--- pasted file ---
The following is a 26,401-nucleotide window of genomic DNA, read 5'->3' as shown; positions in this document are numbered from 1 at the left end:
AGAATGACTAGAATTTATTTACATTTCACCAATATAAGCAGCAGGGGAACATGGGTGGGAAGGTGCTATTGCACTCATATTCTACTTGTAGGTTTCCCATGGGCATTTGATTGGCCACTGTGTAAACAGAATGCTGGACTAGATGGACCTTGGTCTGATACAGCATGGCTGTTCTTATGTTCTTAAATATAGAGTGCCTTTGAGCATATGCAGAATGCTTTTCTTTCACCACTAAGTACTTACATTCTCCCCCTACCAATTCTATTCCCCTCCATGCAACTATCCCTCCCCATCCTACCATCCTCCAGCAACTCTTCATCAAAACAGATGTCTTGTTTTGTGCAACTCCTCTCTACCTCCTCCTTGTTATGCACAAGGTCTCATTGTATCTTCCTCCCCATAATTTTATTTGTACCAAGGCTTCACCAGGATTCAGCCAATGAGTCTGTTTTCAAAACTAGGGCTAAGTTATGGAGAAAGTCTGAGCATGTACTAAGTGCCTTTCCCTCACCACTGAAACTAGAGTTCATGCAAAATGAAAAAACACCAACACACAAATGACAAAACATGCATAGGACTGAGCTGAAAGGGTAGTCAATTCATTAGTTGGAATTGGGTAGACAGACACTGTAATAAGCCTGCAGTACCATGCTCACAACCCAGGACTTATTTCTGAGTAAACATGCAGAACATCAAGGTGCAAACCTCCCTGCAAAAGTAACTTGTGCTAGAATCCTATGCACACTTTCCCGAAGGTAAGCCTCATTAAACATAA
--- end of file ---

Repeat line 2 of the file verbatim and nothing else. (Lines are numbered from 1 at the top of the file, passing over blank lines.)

AGAATGACTAGAATTTATTTACATTTCACCAATATAAGCAGCAGGGGAACATGGGTGGGAAGGTGCTATTGCACTCATATTCTACTTGTAGGTTTCCCATGGGCATTTGATTGGCCACTGTGTAAACAGAATGCTGGACTAGATGGACCTTGGTCTGATACAGCATGGCTGTTCTTATGTTCTTAAATATAGAGTGCCTTTGAGCATATGCAGAATGCTTTTCTTTCACCACTAAGTACTTACATTCTCCCCCTACCAATTCTATTCCCCTCCATGCAACTATCCCTCCCCATCCTACCATCCTCCAGCAACTCTTCATCAAAACAGATGTCTTGTTTTGTGCAACTCCTCTCTACCTCCTCCTTGTTATGCACAAGGTCTCATTGTATCTTCCTCCCCATAATTTTATTTGTACCAAGGCTTCACCAGGATTCAGCCAATGAGTCTGTTTTCAAAACTAGGGCTAAGTTATGGAGAAAGTCTGAGCATGTACTAAGTGCCTTTCCCTCACCACTGAAACTAGAGTTCATGCAAAATGAAAAAACACCAACACACAAATGACAAAACATGCATAGGACTGAGCTGAAAGGGTAGTCAATTCATTAGTTGGAATTGGGTAGACAGACACTGTAATAAGCCTGCAGTACCATGCTCACAACCCAGGACTTATTTCTGAGTAAACATGCAGAACATCAAGGTGCAAACCTCCCTGCAAAAGTAACTTGTGCTAGAATCCTATGCACACTTTCCCGAAGGTAAGCCTCATTAAACATAA